Two weekends ago my sweet tooth broke loose and it was my own self who paid for it. First I baked pecan biscuits: 1) Beat well half cup of unsalted butter. 2) Add half cup of brown sugar and half cup of honey, always beating. 3) Then 3 eggs, one at a time. 4) Mix the dry ingredients in a bowl: 3 cups of flour, 1 cup of sliced pecans, 1 teaspoon of baking soda, 1 tablespoon of cinnamon, a touch of salt, a bit of nutmeg. 5) Slowly add the dry mixture to the batter. 6) Spoon small portions to a previously greased baking tray and let it cook at 200ºC during 15 to 20 minutes.
It was the first time I baked such biscuits and I found them good to go with coffee. Maybe because I cut down on butter, I found the final result a bit dry. Though, all those nice, familiar ingredients tempted me. I also decided to bake my apple cake (maybe it’s time to discover a new fantastic apple recipe) just because the Granny Smith looked so yummy.
At the same time my vim was going to the marzipan production I was learning something from it: no use speeding up the sugar process or buying packed almonds. As a result, my fourth marzipan looked good but tasted worse than previous attempts prepared with almonds from the shell. This once I used crystal sugar and broke one in half to underline the difference between my granny’s marzipan and mine. Hers had a sweet egg yolk filling. They are called “queijinhos do céu” or little cheeses from heaven. That’s how delicious they are.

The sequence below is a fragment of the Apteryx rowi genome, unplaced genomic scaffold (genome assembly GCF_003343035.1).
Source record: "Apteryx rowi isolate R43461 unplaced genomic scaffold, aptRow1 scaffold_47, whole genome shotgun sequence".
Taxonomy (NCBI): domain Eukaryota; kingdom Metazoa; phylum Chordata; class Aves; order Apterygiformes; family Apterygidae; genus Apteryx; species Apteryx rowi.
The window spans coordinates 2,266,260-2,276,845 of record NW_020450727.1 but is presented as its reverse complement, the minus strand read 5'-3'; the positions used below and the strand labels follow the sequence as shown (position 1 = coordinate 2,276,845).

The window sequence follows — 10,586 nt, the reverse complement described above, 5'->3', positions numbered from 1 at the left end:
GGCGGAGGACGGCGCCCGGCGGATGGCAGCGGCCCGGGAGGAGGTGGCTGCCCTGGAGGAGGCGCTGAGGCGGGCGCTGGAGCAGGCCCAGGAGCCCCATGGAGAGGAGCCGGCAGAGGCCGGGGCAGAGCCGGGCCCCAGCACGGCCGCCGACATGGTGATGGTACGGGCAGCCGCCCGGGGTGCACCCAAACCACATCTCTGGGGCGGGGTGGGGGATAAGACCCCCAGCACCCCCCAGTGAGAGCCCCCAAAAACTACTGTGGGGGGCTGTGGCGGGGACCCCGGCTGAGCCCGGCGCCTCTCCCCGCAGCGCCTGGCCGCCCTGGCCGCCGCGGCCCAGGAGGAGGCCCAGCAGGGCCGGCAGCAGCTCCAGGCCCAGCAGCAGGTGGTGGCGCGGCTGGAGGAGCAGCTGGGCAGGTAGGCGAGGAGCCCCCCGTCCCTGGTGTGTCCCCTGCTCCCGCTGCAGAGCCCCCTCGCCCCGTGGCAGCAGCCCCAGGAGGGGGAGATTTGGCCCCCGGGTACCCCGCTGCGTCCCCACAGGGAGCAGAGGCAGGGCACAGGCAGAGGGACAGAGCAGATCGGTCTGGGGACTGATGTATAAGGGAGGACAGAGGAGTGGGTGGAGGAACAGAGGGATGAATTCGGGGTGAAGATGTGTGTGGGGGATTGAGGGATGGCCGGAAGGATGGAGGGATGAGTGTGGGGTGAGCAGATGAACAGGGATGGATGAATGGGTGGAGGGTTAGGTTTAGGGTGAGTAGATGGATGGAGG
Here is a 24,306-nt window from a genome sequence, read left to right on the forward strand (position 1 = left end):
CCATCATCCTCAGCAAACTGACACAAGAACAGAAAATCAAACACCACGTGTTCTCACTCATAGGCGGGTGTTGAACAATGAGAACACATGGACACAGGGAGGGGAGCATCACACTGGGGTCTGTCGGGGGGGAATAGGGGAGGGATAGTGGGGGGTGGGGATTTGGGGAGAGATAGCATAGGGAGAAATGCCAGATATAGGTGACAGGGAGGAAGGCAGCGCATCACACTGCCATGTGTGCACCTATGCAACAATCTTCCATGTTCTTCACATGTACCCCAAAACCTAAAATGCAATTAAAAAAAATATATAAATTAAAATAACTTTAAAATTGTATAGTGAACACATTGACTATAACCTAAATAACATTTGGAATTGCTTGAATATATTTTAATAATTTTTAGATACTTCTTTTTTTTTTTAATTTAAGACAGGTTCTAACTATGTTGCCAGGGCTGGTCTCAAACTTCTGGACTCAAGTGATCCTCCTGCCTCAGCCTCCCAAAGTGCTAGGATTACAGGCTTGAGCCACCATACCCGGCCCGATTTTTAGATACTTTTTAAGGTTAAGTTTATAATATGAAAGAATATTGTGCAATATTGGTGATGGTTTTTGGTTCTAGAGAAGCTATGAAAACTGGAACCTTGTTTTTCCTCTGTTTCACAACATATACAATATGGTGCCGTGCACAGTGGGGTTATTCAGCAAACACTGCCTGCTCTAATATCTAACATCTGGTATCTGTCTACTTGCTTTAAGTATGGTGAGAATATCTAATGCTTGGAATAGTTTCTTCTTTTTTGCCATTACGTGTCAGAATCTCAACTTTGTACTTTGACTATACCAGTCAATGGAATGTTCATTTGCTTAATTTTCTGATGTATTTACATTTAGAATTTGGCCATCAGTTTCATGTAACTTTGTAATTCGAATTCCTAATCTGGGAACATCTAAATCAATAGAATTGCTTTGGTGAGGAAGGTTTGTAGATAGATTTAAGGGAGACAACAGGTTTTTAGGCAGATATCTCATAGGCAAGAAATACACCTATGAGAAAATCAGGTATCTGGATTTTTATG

Meanwhile and curiously, Andy also picked three different treats for the same weekend: peppered clams, manioc and mud. He brought home a lot of it. Montanhana mud, I presume. He cooked clams to share with friends. They tasted really good. Tieta boiled the manioc mechanic-driver Américo brought from his family farm in Gaza. Andy usually likes cookies with his tea, but he makes clear he also likes to prepare a few treats by himself.